Kimber (kimberlibri) | 158 comments I need to add a recent favorite Tatterdemalion - not the character. It means ragamuffin or a person in dilapidated clothing. Skedaddle too.


message 31: by Melissa (new)

Melissa (aglionby) | 3 comments Posh. It just sounds so... posh.


message 32: by Isabelle (new)

Isabelle Ley | 44 comments 2 of my favorites are vendetta and cahoots, not because of their meaning, but because of how they sound and are spelled.


LaughingLeopardPress | 5 comments I love the word "crisp". It sounds so fresh and exciting!


message 34: by Merrilee (new)

Merrilee (jrsygrl626) | 189 comments I love "vast" and "heebie-jeebies"!


message 35: by Chad (new)

Chad Eaton (binkeybat) | 10 comments I'll have to add twitterpated, defenestrate, and myriad.


message 36: by Amy (Other Amy) (new)

Amy (Other Amy) | 171 comments I'm bummed because I learned a couple of days ago that 'octopi' is not actually the correct plural of 'octopus'. (It's apparently 'octopuses' or 'octopodes'.) So upsetting. Octopi is fun to say and one of my favorites.

Several of my other favorites have already been mentioned. I also like:
dappled
auspicious
dwindle
gloom
multitudinous
luminous
lapse
ember
autumn
quince


message 37: by Lou (last edited Oct 22, 2015 03:02PM) (new)

Lou Rocama | 436 comments antepenultimate

funambulist


message 38: by Patricia (new)

Patricia | 17 comments monobromotrifloromethane


message 39: by [deleted user] (new)

Verisimilitude
Brobdingnagian
Googolplex


message 40: by Patricia (new)

Patricia | 17 comments Gobsmacked


message 41: by Courtney (new)

Courtney (conservio) | 97 comments Evolution, biology, cedar, and Galaxy


message 42: by Janice (last edited Nov 04, 2015 08:40PM) (new)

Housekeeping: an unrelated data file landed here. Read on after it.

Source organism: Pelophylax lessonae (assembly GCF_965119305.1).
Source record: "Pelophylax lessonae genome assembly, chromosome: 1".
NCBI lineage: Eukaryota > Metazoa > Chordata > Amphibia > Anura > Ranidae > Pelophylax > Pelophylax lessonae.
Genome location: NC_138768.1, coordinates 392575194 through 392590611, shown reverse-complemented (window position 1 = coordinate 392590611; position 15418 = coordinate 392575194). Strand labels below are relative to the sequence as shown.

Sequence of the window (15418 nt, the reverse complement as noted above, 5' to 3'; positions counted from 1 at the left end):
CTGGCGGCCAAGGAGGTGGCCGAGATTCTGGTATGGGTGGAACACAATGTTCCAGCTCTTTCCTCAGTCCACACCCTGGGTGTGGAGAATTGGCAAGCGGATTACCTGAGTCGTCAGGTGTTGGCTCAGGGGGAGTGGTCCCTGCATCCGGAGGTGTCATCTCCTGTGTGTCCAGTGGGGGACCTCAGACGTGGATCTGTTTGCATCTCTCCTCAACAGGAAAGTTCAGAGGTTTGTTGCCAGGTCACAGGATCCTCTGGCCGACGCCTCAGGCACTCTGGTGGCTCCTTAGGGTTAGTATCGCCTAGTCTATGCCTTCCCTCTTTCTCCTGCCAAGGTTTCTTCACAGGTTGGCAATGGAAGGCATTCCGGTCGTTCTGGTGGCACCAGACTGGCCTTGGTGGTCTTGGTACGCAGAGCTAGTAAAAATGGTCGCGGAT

Janice  | 12 comments skedaddle
serendipity
ramshackle
ubiquitous


message 43: by Yuckamashe (new)

Yuckamashe | 25 comments I have a three way tie for my fav; Anarchy, Memorabilia, and Raggamuffin


Justanotherbiblophile | 1767 comments Hmm, I'm curious...

Does anyone else have a privately compiled dictionary?


message 45: by Waldo (new)

Waldo Varjak | 98 comments You mean a commonplace book?


message 46: by Amy (Other Amy) (new)

Amy (Other Amy) | 171 comments Justanotherbiblophile wrote: "Hmm, I'm curious...

Does anyone else have a privately compiled dictionary?"


The thought has never occurred to me. I'd love to, but I have a feeling if I started one I'd never get anything else done.


message 47: by Kimber (new)

Kimber (kimberlibri) | 158 comments Skedaddle, Effervescence and I don't have a dictionary on file but I do have an unofficial one of made up words and expressions so my fiancé can keep them straight. :D


message 48: by Phil (new)

Phil calliope
serendipity
gelatinous
ruminant

The list goes on and on. I love words.


message 49: by Lobstergirl, au gratin (new)

Lobstergirl | 39296 comments Mod
Justanotherbiblophile wrote: "Hmm, I'm curious...

Does anyone else have a privately compiled dictionary?"


Yes.

It's not big though, it's quite short because frankly you have to remember you're keeping it, and it takes time to stop what you're reading and add the word, or make yourself a note to add the word. Right now it goes from adamantine to yurt.

And then an Addendum to the dictionary is a collection of phrases I've either read or heard that were hilarious or noteworthy, and if I'm being careful, I note the source. For example, "he went shouty crackers" means he threw a hissy fit. Source: Hugh Grant


message 50: by Lobstergirl, au gratin (new)

Lobstergirl | 39296 comments Mod
Waldo wrote: "You mean a commonplace book?"

I have one of those too.